These drills also include fighting in the midst of "uninvolved" civilians, human shields that Hamas uses against ground invasions. Soldiers posing as the elderly or children wait inside the houses for the storming troops to drill them on how to quickly and accurately differentiate between a terrorist and an "uninvolved" civilian. Such instances often happen in pro-Palestinian rallies, where protesters and foreign photographers are just waiting for the troops to make a mistake.
"The fear of abductions is always present, so the troops are always drilling staying close to each other while advancing towards a target and attacking in urban settings, constantly backed by Sky Rider drones that provide a look from above. This way of fighting that Hamas developed is not just something faced by Sayeret Yahalom (a special engineering unit), whose soldiers are experts in such warfare," a battalion commander told Ynet during an exercise in the South in the past year.
The strategy, which is already underway, was executed as following: Ground troops were accompanied by a heavy aerial and artillery bombardment of the narrow and open strip of land between the border and the first line of houses beyond it, even before they crossed the border fence. Later on - each team was headed by heavy and armored engineering vehicles like D-9 bulldozers, to locate and safely dispose of explosives, as well as fighters from the canine Special Forces Oketz Unit, which trains closely with the troops.
On top of that is what IDF Chief of Staff Benny Gantz (a former commander of the GOC Army Headquarters himself) has made a national priority: Technological cooperation and connectivity between the troops, which is continuous in cyber space, all the way down to the platoon commander who will fight in Shuja'iyya or Beit Lahia.
As part of the Computer Service Directorate's "Digital Ground Forces" project, the commander on the ground could see what the UAV flying overhead is photographing, the corner of the next street, and the spread of troops in the close vicinity, all on a small screen on his arm. Red dots will show him exactly where the terrorists are hiding, while blue dots with different symbols will mark the location of friendly troops in the area. In this manner, a tactical commander will have the accurate intelligence he needs in real time.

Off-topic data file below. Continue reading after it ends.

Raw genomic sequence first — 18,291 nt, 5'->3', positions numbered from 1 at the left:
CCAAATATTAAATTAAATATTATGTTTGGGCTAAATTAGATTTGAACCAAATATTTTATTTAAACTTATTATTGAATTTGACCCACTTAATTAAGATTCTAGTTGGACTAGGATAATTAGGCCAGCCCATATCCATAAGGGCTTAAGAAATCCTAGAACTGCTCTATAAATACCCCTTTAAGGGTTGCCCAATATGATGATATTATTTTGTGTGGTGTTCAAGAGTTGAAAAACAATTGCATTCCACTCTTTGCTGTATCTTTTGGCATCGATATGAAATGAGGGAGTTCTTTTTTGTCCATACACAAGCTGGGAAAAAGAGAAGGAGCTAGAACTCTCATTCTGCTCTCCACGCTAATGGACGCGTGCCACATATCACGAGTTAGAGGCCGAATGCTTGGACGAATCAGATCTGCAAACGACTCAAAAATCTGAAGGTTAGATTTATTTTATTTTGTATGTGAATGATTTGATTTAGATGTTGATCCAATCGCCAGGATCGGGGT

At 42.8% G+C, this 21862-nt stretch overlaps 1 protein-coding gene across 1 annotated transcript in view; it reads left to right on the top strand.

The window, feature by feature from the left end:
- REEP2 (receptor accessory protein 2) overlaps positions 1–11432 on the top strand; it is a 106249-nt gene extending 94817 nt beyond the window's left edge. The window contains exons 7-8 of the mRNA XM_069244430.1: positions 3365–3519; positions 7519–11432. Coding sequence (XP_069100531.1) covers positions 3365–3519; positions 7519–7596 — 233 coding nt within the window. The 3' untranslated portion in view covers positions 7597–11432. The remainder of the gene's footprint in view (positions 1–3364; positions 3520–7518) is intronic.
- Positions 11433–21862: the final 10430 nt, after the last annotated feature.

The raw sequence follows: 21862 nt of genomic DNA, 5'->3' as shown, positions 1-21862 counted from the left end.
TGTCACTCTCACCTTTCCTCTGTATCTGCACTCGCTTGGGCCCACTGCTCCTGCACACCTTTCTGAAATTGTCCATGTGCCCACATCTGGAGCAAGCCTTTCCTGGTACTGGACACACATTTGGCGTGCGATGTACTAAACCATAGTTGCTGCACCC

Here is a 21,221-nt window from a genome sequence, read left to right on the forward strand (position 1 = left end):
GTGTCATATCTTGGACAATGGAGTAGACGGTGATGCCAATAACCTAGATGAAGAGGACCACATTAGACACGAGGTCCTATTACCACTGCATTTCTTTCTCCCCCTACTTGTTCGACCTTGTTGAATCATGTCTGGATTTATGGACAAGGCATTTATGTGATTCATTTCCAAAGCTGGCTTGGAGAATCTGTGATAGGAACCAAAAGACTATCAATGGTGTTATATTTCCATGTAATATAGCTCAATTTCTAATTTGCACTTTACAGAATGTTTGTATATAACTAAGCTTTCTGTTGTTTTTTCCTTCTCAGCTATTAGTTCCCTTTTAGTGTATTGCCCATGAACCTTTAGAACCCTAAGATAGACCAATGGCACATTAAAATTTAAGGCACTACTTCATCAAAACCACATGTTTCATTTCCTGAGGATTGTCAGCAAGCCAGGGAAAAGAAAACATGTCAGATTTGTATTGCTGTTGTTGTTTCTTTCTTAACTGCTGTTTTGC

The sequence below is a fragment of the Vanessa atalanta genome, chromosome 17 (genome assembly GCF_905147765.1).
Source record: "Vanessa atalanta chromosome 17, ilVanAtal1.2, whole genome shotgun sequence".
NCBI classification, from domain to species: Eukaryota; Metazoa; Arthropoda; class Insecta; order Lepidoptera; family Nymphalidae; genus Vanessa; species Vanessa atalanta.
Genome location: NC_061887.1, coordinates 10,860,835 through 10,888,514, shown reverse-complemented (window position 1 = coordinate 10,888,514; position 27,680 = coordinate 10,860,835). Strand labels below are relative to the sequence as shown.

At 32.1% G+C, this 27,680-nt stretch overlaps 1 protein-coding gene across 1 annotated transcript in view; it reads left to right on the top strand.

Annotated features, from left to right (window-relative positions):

The ground troops' cooperation with the Air Force has undergone a significant upgrade in the past year. The regiment commander can now contact fighter pilots directly in order to ask for their assistance with a minimum amount of interference in between.
"The IDF has prepared a lethal maneuver that is protected by active countermeasures like 'Trophy' operating with Merkava Mark IV tanks," army officials said.
The extensive preparations to the joint ground maneuver were mostly made for fighting in Lebanon, which led to hesitation about the Gaza operation, as the Strip is relatively "small."
"In the past few days, we went into our armored vehicles and prepared to enter the Strip and then got called off in the last moment, every single time, because there was still no green light from higher up. This happened over and over again," a Paratrooper fighter told Ynet. A ground forces officer even protested that "we're being made into tools of strategic deterrence, just like the Dimona reactor."
On Thursday night, however, things sounded completely different. "We're determined to succeed in our mission," one of the Paratroopers told us a moment before going in, when it was already clear: All of the IDF's training is now being tested out on the field. The IDF is in Gaza.